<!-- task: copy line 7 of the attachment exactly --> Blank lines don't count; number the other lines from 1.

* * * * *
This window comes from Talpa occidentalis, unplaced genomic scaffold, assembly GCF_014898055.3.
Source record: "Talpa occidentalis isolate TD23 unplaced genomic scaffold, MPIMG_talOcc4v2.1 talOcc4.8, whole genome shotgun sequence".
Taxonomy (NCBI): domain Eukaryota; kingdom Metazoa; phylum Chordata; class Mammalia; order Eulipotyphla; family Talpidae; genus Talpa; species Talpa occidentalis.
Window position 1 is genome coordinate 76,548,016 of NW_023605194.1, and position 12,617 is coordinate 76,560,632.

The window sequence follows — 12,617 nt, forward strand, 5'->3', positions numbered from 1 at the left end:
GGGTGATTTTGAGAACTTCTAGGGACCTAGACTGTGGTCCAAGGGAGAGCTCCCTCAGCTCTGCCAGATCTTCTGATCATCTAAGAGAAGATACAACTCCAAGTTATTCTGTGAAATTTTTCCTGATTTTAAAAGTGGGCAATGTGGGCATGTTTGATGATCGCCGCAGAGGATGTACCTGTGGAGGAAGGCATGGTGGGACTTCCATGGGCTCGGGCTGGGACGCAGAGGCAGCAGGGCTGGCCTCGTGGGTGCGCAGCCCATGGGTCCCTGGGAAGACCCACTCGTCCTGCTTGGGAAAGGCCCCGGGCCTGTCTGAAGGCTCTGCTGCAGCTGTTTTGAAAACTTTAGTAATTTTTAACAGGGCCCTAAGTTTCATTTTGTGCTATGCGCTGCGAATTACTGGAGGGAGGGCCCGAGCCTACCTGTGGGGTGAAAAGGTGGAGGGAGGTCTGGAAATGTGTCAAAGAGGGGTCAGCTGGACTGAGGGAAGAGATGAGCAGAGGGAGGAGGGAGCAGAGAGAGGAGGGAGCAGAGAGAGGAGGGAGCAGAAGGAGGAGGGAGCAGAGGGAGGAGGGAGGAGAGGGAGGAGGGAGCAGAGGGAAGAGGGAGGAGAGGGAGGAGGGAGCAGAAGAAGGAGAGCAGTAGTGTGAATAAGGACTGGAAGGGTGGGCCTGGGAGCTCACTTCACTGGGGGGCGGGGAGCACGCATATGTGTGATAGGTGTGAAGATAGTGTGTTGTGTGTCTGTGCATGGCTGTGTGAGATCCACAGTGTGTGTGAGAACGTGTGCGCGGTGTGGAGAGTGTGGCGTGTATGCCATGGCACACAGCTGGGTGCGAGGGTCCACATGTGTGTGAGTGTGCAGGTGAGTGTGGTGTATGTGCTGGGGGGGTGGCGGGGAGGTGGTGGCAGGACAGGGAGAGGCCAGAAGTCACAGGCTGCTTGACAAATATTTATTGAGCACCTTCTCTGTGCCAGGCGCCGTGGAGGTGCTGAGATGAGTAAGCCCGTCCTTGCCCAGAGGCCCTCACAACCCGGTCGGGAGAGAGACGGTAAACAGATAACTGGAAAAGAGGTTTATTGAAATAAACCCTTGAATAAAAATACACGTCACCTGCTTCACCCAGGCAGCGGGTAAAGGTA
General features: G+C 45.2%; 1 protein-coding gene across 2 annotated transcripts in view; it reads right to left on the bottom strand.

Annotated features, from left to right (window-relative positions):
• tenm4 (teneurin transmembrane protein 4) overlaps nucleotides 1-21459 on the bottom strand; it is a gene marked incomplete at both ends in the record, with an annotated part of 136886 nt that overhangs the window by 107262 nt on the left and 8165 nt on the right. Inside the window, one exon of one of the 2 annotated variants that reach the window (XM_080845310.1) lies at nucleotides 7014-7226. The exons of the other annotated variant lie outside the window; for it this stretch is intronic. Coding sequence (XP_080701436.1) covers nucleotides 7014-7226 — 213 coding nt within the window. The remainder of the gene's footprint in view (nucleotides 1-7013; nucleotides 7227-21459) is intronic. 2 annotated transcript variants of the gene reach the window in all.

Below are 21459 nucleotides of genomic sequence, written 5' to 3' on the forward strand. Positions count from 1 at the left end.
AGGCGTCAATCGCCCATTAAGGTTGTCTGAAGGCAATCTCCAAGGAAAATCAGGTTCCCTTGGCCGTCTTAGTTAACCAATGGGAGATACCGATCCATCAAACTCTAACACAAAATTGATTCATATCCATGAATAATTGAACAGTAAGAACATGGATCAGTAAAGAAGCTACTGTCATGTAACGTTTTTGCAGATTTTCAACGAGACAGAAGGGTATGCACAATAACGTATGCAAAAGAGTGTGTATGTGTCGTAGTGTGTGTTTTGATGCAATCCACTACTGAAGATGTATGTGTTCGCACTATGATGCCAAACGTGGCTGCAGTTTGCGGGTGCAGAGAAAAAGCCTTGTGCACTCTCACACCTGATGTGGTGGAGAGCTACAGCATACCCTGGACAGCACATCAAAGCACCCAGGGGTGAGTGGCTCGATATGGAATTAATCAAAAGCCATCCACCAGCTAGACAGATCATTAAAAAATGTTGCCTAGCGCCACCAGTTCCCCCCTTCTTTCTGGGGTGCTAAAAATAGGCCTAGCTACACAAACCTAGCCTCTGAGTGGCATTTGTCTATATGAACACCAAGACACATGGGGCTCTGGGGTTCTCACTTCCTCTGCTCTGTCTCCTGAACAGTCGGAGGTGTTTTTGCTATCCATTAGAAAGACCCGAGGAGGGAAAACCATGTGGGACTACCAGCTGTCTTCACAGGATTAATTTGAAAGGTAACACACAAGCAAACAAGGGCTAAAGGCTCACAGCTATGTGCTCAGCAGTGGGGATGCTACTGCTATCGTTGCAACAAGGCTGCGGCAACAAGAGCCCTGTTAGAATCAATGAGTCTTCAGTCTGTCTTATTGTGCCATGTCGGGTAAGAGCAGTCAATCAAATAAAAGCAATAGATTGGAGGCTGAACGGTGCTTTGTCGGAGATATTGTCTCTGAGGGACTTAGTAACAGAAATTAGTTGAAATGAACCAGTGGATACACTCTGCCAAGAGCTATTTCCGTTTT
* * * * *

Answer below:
General features: G+C 45.2%; 1 protein-coding gene across 2 annotated transcripts in view; it reads right to left on the bottom strand.